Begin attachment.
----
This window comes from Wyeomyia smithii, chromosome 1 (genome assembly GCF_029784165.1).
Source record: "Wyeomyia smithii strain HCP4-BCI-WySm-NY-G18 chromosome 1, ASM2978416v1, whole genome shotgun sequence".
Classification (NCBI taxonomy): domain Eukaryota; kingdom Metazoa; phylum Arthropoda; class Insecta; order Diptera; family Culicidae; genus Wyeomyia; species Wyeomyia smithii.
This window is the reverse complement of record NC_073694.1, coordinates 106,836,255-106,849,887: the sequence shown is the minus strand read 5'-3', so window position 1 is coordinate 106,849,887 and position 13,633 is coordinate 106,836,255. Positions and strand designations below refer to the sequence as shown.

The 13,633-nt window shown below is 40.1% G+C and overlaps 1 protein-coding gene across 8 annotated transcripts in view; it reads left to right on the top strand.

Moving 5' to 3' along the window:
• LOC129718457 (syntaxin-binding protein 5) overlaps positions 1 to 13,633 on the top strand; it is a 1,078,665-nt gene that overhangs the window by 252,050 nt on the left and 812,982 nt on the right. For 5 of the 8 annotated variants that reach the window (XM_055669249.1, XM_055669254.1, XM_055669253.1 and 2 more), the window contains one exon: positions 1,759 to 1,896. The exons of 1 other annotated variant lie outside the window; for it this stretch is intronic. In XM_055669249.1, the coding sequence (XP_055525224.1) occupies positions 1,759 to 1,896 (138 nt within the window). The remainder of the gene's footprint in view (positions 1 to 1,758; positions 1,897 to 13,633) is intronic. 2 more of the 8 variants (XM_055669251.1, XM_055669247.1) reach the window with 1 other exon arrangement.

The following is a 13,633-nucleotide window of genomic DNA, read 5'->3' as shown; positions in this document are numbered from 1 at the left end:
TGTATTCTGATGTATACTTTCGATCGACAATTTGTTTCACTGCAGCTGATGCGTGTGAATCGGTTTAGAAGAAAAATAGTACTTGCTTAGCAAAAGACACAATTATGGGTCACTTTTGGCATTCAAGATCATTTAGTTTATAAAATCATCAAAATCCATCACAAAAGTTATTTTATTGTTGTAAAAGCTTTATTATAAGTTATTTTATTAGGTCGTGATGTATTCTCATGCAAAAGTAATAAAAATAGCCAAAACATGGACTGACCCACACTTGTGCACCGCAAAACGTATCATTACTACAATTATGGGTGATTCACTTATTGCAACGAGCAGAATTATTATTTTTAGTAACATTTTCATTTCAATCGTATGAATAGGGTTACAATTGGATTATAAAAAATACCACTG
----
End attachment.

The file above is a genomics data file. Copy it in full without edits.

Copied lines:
This window comes from Wyeomyia smithii, chromosome 1 (genome assembly GCF_029784165.1).
Source record: "Wyeomyia smithii strain HCP4-BCI-WySm-NY-G18 chromosome 1, ASM2978416v1, whole genome shotgun sequence".
Classification (NCBI taxonomy): domain Eukaryota; kingdom Metazoa; phylum Arthropoda; class Insecta; order Diptera; family Culicidae; genus Wyeomyia; species Wyeomyia smithii.
This window is the reverse complement of record NC_073694.1, coordinates 106,836,255-106,849,887: the sequence shown is the minus strand read 5'-3', so window position 1 is coordinate 106,849,887 and position 13,633 is coordinate 106,836,255. Positions and strand designations below refer to the sequence as shown.

The 13,633-nt window shown below is 40.1% G+C and overlaps 1 protein-coding gene across 8 annotated transcripts in view; it reads left to right on the top strand.

Moving 5' to 3' along the window:
• LOC129718457 (syntaxin-binding protein 5) overlaps positions 1 to 13,633 on the top strand; it is a 1,078,665-nt gene that overhangs the window by 252,050 nt on the left and 812,982 nt on the right. For 5 of the 8 annotated variants that reach the window (XM_055669249.1, XM_055669254.1, XM_055669253.1 and 2 more), the window contains one exon: positions 1,759 to 1,896. The exons of 1 other annotated variant lie outside the window; for it this stretch is intronic. In XM_055669249.1, the coding sequence (XP_055525224.1) occupies positions 1,759 to 1,896 (138 nt within the window). The remainder of the gene's footprint in view (positions 1 to 1,758; positions 1,897 to 13,633) is intronic. 2 more of the 8 variants (XM_055669251.1, XM_055669247.1) reach the window with 1 other exon arrangement.

The following is a 13,633-nucleotide window of genomic DNA, read 5'->3' as shown; positions in this document are numbered from 1 at the left end:
TGTATTCTGATGTATACTTTCGATCGACAATTTGTTTCACTGCAGCTGATGCGTGTGAATCGGTTTAGAAGAAAAATAGTACTTGCTTAGCAAAAGACACAATTATGGGTCACTTTTGGCATTCAAGATCATTTAGTTTATAAAATCATCAAAATCCATCACAAAAGTTATTTTATTGTTGTAAAAGCTTTATTATAAGTTATTTTATTAGGTCGTGATGTATTCTCATGCAAAAGTAATAAAAATAGCCAAAACATGGACTGACCCACACTTGTGCACCGCAAAACGTATCATTACTACAATTATGGGTGATTCACTTATTGCAACGAGCAGAATTATTATTTTTAGTAACATTTTCATTTCAATCGTATGAATAGGGTTACAATTGGATTATAAAAAATACCACTG